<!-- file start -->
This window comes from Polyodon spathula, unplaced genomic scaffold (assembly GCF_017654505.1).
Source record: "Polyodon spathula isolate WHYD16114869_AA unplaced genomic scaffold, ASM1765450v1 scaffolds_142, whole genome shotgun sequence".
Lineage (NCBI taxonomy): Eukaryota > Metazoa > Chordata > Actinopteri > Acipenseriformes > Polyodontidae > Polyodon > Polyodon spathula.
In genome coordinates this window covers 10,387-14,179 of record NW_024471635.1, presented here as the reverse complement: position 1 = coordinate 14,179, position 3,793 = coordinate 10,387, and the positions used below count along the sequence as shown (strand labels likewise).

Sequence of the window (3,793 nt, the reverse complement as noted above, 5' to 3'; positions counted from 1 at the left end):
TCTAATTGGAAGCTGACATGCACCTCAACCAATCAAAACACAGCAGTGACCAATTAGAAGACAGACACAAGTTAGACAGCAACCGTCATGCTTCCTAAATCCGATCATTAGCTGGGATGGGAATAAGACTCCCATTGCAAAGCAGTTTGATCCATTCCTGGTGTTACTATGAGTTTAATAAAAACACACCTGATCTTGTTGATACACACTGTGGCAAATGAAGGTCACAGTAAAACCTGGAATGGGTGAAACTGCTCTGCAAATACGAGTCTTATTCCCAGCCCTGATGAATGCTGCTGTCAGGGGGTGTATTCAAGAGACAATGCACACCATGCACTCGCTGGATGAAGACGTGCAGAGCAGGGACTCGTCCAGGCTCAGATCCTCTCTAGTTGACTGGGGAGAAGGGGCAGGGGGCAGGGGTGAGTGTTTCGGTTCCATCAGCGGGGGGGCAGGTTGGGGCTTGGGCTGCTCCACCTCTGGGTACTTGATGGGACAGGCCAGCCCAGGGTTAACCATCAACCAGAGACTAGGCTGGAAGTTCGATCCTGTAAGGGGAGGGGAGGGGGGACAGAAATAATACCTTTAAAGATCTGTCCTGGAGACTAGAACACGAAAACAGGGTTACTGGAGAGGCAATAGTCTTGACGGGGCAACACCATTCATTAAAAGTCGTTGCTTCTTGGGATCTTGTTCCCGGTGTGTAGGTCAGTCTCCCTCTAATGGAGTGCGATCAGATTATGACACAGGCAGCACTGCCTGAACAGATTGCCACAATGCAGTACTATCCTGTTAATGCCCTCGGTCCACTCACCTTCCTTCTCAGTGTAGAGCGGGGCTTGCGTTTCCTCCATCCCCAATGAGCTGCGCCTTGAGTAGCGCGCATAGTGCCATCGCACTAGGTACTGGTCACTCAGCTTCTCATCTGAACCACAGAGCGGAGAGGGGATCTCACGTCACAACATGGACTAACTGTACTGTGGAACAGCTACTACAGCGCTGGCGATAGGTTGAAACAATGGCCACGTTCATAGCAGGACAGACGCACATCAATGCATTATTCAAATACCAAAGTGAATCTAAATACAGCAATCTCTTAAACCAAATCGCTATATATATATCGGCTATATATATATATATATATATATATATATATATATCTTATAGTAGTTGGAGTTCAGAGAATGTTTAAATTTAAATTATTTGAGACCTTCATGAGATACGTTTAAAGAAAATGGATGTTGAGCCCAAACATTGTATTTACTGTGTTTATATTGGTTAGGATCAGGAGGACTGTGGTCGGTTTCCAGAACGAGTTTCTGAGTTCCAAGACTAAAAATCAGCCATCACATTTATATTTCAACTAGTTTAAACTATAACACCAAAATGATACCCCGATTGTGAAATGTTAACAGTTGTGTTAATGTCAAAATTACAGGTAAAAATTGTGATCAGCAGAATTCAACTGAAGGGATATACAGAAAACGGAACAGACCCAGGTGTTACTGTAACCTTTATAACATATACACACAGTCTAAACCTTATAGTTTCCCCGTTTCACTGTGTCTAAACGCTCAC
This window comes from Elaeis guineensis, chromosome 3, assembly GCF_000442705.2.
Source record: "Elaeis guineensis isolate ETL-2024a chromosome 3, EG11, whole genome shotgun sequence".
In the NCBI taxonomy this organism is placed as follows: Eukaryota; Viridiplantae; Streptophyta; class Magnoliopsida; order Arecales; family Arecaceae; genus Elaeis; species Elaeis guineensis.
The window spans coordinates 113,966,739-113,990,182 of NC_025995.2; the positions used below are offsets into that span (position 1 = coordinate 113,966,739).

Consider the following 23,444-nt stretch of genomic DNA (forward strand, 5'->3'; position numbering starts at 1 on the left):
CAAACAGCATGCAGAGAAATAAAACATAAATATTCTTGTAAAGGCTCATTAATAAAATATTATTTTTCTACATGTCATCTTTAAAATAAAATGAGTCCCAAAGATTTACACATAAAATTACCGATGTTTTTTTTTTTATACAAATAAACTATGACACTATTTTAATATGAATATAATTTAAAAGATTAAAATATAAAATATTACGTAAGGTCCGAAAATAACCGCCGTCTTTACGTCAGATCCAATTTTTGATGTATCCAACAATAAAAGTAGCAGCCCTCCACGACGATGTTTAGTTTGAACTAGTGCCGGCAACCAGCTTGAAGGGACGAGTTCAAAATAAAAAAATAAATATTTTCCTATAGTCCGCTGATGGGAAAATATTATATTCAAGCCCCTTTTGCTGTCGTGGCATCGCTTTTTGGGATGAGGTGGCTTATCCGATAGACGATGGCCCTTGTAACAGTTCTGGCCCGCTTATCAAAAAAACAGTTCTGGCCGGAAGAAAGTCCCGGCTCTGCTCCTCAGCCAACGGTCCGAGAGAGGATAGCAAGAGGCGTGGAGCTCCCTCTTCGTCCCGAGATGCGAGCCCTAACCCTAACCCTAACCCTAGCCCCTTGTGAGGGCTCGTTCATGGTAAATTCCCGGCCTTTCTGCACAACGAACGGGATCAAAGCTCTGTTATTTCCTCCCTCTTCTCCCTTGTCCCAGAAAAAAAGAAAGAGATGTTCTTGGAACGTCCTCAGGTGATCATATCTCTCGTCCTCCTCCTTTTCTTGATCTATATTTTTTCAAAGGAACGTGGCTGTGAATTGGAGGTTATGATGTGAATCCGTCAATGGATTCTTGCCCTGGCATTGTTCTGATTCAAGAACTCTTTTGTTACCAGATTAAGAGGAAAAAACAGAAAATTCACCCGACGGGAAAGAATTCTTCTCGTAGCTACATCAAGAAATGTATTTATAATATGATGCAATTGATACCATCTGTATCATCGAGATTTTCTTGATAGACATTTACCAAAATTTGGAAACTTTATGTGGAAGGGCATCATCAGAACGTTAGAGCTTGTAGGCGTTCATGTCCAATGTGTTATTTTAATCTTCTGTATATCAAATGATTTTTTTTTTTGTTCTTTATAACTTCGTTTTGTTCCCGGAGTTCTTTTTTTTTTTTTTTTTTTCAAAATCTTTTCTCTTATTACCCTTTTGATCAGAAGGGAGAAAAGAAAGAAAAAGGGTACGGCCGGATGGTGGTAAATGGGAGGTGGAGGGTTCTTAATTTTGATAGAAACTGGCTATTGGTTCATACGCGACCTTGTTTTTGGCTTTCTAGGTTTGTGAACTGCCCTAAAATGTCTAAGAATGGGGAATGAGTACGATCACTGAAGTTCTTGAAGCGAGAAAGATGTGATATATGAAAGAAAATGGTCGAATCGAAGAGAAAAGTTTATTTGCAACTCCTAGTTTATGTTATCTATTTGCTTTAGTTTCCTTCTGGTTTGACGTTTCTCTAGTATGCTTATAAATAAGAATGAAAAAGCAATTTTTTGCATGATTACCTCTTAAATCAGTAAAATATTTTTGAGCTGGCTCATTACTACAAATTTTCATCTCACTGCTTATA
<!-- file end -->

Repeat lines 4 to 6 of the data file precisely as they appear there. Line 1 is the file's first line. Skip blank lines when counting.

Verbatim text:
In genome coordinates this window covers 10,387-14,179 of record NW_024471635.1, presented here as the reverse complement: position 1 = coordinate 14,179, position 3,793 = coordinate 10,387, and the positions used below count along the sequence as shown (strand labels likewise).

Sequence of the window (3,793 nt, the reverse complement as noted above, 5' to 3'; positions counted from 1 at the left end):
TCTAATTGGAAGCTGACATGCACCTCAACCAATCAAAACACAGCAGTGACCAATTAGAAGACAGACACAAGTTAGACAGCAACCGTCATGCTTCCTAAATCCGATCATTAGCTGGGATGGGAATAAGACTCCCATTGCAAAGCAGTTTGATCCATTCCTGGTGTTACTATGAGTTTAATAAAAACACACCTGATCTTGTTGATACACACTGTGGCAAATGAAGGTCACAGTAAAACCTGGAATGGGTGAAACTGCTCTGCAAATACGAGTCTTATTCCCAGCCCTGATGAATGCTGCTGTCAGGGGGTGTATTCAAGAGACAATGCACACCATGCACTCGCTGGATGAAGACGTGCAGAGCAGGGACTCGTCCAGGCTCAGATCCTCTCTAGTTGACTGGGGAGAAGGGGCAGGGGGCAGGGGTGAGTGTTTCGGTTCCATCAGCGGGGGGGCAGGTTGGGGCTTGGGCTGCTCCACCTCTGGGTACTTGATGGGACAGGCCAGCCCAGGGTTAACCATCAACCAGAGACTAGGCTGGAAGTTCGATCCTGTAAGGGGAGGGGAGGGGGGACAGAAATAATACCTTTAAAGATCTGTCCTGGAGACTAGAACACGAAAACAGGGTTACTGGAGAGGCAATAGTCTTGACGGGGCAACACCATTCATTAAAAGTCGTTGCTTCTTGGGATCTTGTTCCCGGTGTGTAGGTCAGTCTCCCTCTAATGGAGTGCGATCAGATTATGACACAGGCAGCACTGCCTGAACAGATTGCCACAATGCAGTACTATCCTGTTAATGCCCTCGGTCCACTCACCTTCCTTCTCAGTGTAGAGCGGGGCTTGCGTTTCCTCCATCCCCAATGAGCTGCGCCTTGAGTAGCGCGCATAGTGCCATCGCACTAGGTACTGGTCACTCAGCTTCTCATCTGAACCACAGAGCGGAGAGGGGATCTCACGTCACAACATGGACTAACTGTACTGTGGAACAGCTACTACAGCGCTGGCGATAGGTTGAAACAATGGCCACGTTCATAGCAGGACAGACGCACATCAATGCATTATTCAAATACCAAAGTGAATCTAAATACAGCAATCTCTTAAACCAAATCGCTATATATATATCGGCTATATATATATATATATATATATATATATATATATCTTATAGTAGTTGGAGTTCAGAGAATGTTTAAATTTAAATTATTTGAGACCTTCATGAGATACGTTTAAAGAAAATGGATGTTGAGCCCAAACATTGTATTTACTGTGTTTATATTGGTTAGGATCAGGAGGACTGTGGTCGGTTTCCAGAACGAGTTTCTGAGTTCCAAGACTAAAAATCAGCCATCACATTTATATTTCAACTAGTTTAAACTATAACACCAAAATGATACCCCGATTGTGAAATGTTAACAGTTGTGTTAATGTCAAAATTACAGGTAAAAATTGTGATCAGCAGAATTCAACTGAAGGGATATACAGAAAACGGAACAGACCCAGGTGTTACTGTAACCTTTATAACATATACACACAGTCTAAACCTTATAGTTTCCCCGTTTCACTGTGTCTAAACGCTCAC